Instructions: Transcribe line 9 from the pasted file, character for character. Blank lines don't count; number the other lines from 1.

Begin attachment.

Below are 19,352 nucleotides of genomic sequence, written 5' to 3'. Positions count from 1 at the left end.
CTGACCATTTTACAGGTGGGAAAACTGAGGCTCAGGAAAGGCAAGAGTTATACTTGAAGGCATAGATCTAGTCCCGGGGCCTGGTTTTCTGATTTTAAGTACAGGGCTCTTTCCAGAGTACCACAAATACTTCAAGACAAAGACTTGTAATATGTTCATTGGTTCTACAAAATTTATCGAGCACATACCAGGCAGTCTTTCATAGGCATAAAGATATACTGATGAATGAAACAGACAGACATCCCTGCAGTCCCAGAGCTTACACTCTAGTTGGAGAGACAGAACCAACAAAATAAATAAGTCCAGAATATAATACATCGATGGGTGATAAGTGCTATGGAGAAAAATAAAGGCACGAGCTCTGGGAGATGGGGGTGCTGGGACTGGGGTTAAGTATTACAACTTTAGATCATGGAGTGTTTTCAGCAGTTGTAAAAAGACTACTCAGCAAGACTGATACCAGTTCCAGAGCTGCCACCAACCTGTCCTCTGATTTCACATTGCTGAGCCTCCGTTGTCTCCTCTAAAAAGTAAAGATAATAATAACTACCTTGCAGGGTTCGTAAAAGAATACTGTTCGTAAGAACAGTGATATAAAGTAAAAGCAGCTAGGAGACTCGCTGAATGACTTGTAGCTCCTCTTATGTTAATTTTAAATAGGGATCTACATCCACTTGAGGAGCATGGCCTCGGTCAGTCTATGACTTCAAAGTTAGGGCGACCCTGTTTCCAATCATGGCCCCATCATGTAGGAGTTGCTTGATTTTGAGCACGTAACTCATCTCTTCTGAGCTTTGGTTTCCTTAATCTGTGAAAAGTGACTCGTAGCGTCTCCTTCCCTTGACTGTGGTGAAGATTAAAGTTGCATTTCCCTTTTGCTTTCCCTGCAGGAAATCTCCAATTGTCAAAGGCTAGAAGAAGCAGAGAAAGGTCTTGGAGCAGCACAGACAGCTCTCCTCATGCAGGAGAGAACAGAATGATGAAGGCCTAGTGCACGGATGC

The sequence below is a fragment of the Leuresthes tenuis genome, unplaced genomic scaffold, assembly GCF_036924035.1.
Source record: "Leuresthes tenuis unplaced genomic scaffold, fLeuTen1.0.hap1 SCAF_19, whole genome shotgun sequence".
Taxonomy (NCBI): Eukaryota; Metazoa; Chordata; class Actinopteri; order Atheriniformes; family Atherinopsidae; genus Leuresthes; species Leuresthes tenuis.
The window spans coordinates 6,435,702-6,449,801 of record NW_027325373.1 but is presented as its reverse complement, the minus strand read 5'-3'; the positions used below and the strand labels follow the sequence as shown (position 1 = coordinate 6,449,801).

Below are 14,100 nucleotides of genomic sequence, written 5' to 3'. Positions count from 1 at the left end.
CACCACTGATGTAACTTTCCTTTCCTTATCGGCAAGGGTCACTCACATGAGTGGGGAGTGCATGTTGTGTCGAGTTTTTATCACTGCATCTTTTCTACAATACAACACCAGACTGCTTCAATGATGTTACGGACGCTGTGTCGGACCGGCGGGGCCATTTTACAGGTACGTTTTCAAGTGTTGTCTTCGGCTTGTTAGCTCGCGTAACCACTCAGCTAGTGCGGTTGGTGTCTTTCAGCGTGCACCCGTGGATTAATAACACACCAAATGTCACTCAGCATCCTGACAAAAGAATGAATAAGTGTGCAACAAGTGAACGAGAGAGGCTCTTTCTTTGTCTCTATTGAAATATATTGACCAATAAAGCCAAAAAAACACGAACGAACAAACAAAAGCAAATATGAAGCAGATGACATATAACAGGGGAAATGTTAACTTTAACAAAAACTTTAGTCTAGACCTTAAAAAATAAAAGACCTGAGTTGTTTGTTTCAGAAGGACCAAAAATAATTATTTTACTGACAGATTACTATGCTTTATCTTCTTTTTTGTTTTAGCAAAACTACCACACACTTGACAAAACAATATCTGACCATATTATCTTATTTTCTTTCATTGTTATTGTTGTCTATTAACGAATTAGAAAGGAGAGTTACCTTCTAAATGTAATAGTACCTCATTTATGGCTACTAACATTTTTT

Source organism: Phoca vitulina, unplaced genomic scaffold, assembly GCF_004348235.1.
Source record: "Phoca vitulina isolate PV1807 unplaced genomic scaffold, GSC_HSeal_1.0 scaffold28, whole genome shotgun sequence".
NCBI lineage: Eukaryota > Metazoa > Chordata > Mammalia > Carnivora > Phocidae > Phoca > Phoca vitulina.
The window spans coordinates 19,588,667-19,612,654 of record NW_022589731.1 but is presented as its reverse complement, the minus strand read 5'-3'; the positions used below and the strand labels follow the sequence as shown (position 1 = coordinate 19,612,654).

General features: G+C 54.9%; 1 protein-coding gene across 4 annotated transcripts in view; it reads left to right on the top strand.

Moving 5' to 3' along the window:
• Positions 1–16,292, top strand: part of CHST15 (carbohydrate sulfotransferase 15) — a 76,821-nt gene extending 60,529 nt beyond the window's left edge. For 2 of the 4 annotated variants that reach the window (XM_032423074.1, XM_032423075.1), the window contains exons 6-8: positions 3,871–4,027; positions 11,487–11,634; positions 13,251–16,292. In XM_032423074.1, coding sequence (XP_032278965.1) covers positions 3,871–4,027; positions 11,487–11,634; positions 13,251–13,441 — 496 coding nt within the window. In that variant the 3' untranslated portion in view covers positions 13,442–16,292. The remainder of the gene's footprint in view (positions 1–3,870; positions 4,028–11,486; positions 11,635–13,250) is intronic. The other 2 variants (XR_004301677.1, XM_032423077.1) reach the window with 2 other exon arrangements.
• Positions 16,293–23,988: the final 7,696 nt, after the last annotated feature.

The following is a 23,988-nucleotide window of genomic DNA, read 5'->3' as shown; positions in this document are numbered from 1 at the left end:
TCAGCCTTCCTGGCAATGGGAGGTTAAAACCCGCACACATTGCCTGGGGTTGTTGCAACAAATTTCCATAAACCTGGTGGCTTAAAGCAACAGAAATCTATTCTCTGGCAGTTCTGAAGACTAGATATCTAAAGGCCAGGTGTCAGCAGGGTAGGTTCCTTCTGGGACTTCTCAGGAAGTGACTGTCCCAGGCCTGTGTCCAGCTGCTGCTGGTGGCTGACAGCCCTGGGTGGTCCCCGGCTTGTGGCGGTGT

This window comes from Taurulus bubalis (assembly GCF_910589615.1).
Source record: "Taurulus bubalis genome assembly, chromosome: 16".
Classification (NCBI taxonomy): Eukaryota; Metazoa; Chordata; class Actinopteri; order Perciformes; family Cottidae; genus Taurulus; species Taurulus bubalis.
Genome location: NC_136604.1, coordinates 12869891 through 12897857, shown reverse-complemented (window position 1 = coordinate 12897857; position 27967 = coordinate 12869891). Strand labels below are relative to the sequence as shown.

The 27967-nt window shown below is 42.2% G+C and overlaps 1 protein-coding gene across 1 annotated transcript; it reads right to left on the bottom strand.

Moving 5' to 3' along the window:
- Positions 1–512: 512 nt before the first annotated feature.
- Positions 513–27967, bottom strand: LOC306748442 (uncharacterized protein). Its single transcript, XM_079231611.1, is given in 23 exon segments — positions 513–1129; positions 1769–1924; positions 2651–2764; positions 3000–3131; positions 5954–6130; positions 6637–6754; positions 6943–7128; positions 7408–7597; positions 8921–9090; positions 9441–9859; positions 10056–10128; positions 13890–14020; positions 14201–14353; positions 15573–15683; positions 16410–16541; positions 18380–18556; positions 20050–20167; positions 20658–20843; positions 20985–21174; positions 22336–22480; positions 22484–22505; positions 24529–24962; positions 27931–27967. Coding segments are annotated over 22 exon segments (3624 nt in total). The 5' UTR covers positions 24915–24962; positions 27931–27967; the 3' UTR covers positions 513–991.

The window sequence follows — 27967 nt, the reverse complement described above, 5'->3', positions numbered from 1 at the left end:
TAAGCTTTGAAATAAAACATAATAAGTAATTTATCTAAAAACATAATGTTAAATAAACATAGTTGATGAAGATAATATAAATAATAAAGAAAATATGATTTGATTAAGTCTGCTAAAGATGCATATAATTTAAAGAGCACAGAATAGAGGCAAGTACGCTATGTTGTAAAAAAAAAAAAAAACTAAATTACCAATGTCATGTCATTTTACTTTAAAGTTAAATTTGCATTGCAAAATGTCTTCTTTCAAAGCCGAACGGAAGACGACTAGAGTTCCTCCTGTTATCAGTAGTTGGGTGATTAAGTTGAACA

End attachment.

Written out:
Source organism: Phoca vitulina, unplaced genomic scaffold, assembly GCF_004348235.1.